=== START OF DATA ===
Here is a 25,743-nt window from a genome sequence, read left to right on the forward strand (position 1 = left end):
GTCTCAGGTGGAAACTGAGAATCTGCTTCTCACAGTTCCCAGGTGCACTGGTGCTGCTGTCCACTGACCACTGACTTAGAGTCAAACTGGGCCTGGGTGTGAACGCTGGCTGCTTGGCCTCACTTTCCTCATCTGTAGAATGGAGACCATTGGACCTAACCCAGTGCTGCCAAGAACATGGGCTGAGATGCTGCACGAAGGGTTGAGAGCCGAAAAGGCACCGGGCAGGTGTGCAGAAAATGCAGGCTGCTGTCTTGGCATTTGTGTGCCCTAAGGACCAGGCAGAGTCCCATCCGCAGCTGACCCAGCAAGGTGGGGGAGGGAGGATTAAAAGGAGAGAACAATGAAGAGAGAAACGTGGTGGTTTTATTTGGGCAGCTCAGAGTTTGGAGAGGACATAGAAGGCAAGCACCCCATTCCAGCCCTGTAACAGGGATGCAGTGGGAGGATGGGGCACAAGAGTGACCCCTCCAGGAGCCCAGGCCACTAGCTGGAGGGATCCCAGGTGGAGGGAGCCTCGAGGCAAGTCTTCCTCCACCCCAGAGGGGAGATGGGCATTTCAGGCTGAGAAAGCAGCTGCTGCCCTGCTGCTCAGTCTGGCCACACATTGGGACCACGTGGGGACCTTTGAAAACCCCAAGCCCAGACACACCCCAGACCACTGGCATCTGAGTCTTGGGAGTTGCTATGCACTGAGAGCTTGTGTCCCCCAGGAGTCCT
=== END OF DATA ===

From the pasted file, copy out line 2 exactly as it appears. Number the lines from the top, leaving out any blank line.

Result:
GTCTCAGGTGGAAACTGAGAATCTGCTTCTCACAGTTCCCAGGTGCACTGGTGCTGCTGTCCACTGACCACTGACTTAGAGTCAAACTGGGCCTGGGTGTGAACGCTGGCTGCTTGGCCTCACTTTCCTCATCTGTAGAATGGAGACCATTGGACCTAACCCAGTGCTGCCAAGAACATGGGCTGAGATGCTGCACGAAGGGTTGAGAGCCGAAAAGGCACCGGGCAGGTGTGCAGAAAATGCAGGCTGCTGTCTTGGCATTTGTGTGCCCTAAGGACCAGGCAGAGTCCCATCCGCAGCTGACCCAGCAAGGTGGGGGAGGGAGGATTAAAAGGAGAGAACAATGAAGAGAGAAACGTGGTGGTTTTATTTGGGCAGCTCAGAGTTTGGAGAGGACATAGAAGGCAAGCACCCCATTCCAGCCCTGTAACAGGGATGCAGTGGGAGGATGGGGCACAAGAGTGACCCCTCCAGGAGCCCAGGCCACTAGCTGGAGGGATCCCAGGTGGAGGGAGCCTCGAGGCAAGTCTTCCTCCACCCCAGAGGGGAGATGGGCATTTCAGGCTGAGAAAGCAGCTGCTGCCCTGCTGCTCAGTCTGGCCACACATTGGGACCACGTGGGGACCTTTGAAAACCCCAAGCCCAGACACACCCCAGACCACTGGCATCTGAGTCTTGGGAGTTGCTATGCACTGAGAGCTTGTGTCCCCCAGGAGTCCT